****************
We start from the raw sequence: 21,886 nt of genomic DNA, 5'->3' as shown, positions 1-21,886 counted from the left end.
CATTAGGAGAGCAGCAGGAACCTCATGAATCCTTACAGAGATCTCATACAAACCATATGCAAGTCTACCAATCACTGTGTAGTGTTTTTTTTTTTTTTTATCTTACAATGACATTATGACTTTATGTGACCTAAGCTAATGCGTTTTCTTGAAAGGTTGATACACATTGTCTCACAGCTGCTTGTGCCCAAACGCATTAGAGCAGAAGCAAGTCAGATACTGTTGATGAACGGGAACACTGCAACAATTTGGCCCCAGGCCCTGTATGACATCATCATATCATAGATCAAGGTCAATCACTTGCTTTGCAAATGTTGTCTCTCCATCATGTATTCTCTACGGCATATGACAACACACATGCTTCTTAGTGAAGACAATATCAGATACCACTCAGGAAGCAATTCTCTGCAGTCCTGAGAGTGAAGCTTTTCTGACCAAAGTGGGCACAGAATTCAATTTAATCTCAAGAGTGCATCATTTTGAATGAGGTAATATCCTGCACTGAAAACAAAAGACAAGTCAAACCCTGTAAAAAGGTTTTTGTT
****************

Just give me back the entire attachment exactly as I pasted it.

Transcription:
We start from the raw sequence: 21,886 nt of genomic DNA, 5'->3' as shown, positions 1-21,886 counted from the left end.
CATTAGGAGAGCAGCAGGAACCTCATGAATCCTTACAGAGATCTCATACAAACCATATGCAAGTCTACCAATCACTGTGTAGTGTTTTTTTTTTTTTTTATCTTACAATGACATTATGACTTTATGTGACCTAAGCTAATGCGTTTTCTTGAAAGGTTGATACACATTGTCTCACAGCTGCTTGTGCCCAAACGCATTAGAGCAGAAGCAAGTCAGATACTGTTGATGAACGGGAACACTGCAACAATTTGGCCCCAGGCCCTGTATGACATCATCATATCATAGATCAAGGTCAATCACTTGCTTTGCAAATGTTGTCTCTCCATCATGTATTCTCTACGGCATATGACAACACACATGCTTCTTAGTGAAGACAATATCAGATACCACTCAGGAAGCAATTCTCTGCAGTCCTGAGAGTGAAGCTTTTCTGACCAAAGTGGGCACAGAATTCAATTTAATCTCAAGAGTGCATCATTTTGAATGAGGTAATATCCTGCACTGAAAACAAAAGACAAGTCAAACCCTGTAAAAAGGTTTTTGTT